Get on your bike in … Havana

Bike on the Malecon

Keeping an eye on traffic and watching out for stray dogs we set off to explore the boulevards and back alleys in 30 degree heat. Three hours will allow enough time to charter an interesting course stopping at museums and squares whilst zig zagging through a city past spectacular facades exploring street art, Cathedrals and boulevards. Some streets are relatively smooth whilst others are not, to say the least. Keeping an eye on the traffic and watching out for stray dogs we set off.

It’s 10am which given my lunch appointment was a perfect time to start, however this was also an excellent way to shed 10kgs in the 30 degree heat. In hindsight an earlier or later start may have been better. La Habana Vieja (Old Havana) is best explored on foot, so we are heading to the other side of the city, out along the Malecon though central Havana returning via Revolution Plaza.

Gran Teatro de la Habana

The Capitolio Nacional who’s dome stands covered in scaffolding, evidence of Havana’s ongoing transformation, is the perfect starting point. A landmark easily recognisable and a focus point of the city. Adjacent to the recently renovated Gran Teatro de La Habana both smack bang in the middle of the city.

In less than five minutes we arrive at the Museo de la Revolution. It too undergoing beautification. Ensuring bikes are tied and locked we head in to meet Fidel and Che Guevara.

Museo de la Revolucion

Set in the former Presidential Palace it’s a fairly small place where history jumps off the walls and stories of betrayal, assassination and revolution unfold as you wander the halls. A huge Cuban flag billows in the breeze hanging over the courtyard. Allowing half an hour to take it all in is ample time unless a guide is available, with exhibits explained in Spanish and sometimes English. Unfortunately there is no guide available today.

Flag Museo de la Revolucion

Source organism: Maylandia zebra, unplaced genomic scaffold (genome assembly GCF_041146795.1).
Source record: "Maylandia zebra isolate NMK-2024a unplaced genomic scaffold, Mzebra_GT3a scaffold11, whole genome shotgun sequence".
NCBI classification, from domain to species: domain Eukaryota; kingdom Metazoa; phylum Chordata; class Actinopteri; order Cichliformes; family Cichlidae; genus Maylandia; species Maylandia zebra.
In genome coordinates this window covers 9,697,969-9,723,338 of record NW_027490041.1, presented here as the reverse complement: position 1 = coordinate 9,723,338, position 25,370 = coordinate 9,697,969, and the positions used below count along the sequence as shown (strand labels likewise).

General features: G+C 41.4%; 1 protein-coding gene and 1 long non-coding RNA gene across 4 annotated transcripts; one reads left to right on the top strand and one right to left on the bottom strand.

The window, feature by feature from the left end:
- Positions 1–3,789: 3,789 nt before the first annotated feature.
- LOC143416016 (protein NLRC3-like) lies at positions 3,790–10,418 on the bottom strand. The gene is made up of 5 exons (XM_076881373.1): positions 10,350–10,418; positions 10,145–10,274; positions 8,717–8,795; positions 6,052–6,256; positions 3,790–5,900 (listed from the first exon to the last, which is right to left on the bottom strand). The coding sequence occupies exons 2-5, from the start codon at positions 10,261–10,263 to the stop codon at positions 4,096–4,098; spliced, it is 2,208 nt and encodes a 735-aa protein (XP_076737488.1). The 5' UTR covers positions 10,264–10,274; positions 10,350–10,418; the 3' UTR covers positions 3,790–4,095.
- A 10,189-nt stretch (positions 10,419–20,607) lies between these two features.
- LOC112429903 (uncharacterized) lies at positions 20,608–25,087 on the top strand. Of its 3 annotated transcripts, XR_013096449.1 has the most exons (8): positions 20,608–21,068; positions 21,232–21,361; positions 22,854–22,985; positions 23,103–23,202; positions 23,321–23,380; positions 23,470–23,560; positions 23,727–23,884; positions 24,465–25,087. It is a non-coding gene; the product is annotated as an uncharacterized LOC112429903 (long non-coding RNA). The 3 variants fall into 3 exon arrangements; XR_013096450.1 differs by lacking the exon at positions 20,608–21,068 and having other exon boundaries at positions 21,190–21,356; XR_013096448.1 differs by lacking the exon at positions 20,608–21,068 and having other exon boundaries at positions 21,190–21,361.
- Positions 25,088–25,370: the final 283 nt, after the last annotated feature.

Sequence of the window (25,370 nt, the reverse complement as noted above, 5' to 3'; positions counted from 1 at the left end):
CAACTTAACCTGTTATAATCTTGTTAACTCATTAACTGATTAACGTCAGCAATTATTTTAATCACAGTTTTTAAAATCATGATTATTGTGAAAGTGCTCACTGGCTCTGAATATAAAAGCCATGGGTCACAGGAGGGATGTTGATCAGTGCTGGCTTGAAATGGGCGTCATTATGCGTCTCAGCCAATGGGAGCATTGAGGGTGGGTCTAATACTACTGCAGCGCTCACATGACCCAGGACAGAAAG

Viva la revolution!

We cut through streets passing blue umbrellas set up around tables and chairs adjacent to a church where three streets converge. We’ll return for lunch another day.

Blue umbrellas Havana

Heading north along Paseo de Marti we hit the Malecon and take a left heading along the oceanfront. Looking back on a perfect view of the old fort protecting Havana harbour.

Old fort Havana

During the day fishermen are scattered along the ocean walls casting their lines and trying their luck. At night the Malecon transforms into a hive of activity. The perfect place to take in the sunset and people watch with a cold cerveza in hand.

Malecon at sunset

Art galleries are littered throughout the city, holes in the walls where local artists display their talent with pride. Churches with their stained glass glisten in the sunlight and fruit markets on the footpaths offer refreshing orange drink at around CUC1 (USD1) for 2 huge bottles. We take the time to stop and refresh.

Fruit stall Havana

We weave in and out of streets running parallel to Avenida 23 heading in the direction of Plaza de la Revolucion. Havanas beautiful buildings are in a state of decay and whilst some are privileged to be under renovation and restoration others provide canvas for street art, adding colour and character.



Heading onto Avenida Paseo, towering 109 metres into the blue sky, the memorial to Jose Marti greets us. Pieced together by huge slabs of Cuban grey marble standing tall in defiance to those who resisted his pressure for Cuban independence.

Revolucion Square

Che Guevara looks on from the facade of the Ministry of Interior.

Che Quevara

Skirting Arroyo Street we head down towards the water’s edge encircling La Coubre Train Station to visit Almacenes San Jose Artisan’s Market along Avenue del Puerto. Here every conceivable souvenir can be purchased. Although as we navigate the city we have more fun negotiating with vendors set up in doorways and on staircases along the city’s streets.

Street vendors Havana

We cut back through old Havana completing a full circle, noting cafes that have opened up to greet the midday lunch crowd, so that we may return later to enjoy their hospitality.

Some friends used a local guide and while this was a great way to circumnavigate the city, with limited English and knowledge, although presented with enthusiasm, it left them yearning for a little more, disappointed as they sped around with little time for photos ops or refreshment. With a good map and guide book and a little research a leisurely ride will be a far more enjoyable way too check out the sights that interest you and allow for impromptu visits and pit stops.

Rent a bike CUC15 for 24 hours hire / guided tour CUC25 per person

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